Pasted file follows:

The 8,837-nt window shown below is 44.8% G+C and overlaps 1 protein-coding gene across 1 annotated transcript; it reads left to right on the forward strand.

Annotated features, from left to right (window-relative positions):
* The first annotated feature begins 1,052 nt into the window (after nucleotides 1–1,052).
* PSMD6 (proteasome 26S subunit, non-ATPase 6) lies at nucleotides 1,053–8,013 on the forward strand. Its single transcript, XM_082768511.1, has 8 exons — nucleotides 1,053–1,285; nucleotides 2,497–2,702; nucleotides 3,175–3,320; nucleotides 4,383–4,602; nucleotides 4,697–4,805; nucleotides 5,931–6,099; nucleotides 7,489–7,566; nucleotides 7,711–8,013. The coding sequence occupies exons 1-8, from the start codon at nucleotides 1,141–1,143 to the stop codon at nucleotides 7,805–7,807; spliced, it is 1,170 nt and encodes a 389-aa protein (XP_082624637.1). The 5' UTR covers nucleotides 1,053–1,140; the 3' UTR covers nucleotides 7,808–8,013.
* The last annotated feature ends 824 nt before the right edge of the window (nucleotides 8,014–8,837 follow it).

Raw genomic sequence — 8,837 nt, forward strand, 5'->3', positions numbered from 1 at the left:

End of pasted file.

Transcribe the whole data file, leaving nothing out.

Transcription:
The 8,837-nt window shown below is 44.8% G+C and overlaps 1 protein-coding gene across 1 annotated transcript; it reads left to right on the forward strand.

Annotated features, from left to right (window-relative positions):
* The first annotated feature begins 1,052 nt into the window (after nucleotides 1–1,052).
* PSMD6 (proteasome 26S subunit, non-ATPase 6) lies at nucleotides 1,053–8,013 on the forward strand. Its single transcript, XM_082768511.1, has 8 exons — nucleotides 1,053–1,285; nucleotides 2,497–2,702; nucleotides 3,175–3,320; nucleotides 4,383–4,602; nucleotides 4,697–4,805; nucleotides 5,931–6,099; nucleotides 7,489–7,566; nucleotides 7,711–8,013. The coding sequence occupies exons 1-8, from the start codon at nucleotides 1,141–1,143 to the stop codon at nucleotides 7,805–7,807; spliced, it is 1,170 nt and encodes a 389-aa protein (XP_082624637.1). The 5' UTR covers nucleotides 1,053–1,140; the 3' UTR covers nucleotides 7,808–8,013.
* The last annotated feature ends 824 nt before the right edge of the window (nucleotides 8,014–8,837 follow it).

Raw genomic sequence — 8,837 nt, forward strand, 5'->3', positions numbered from 1 at the left: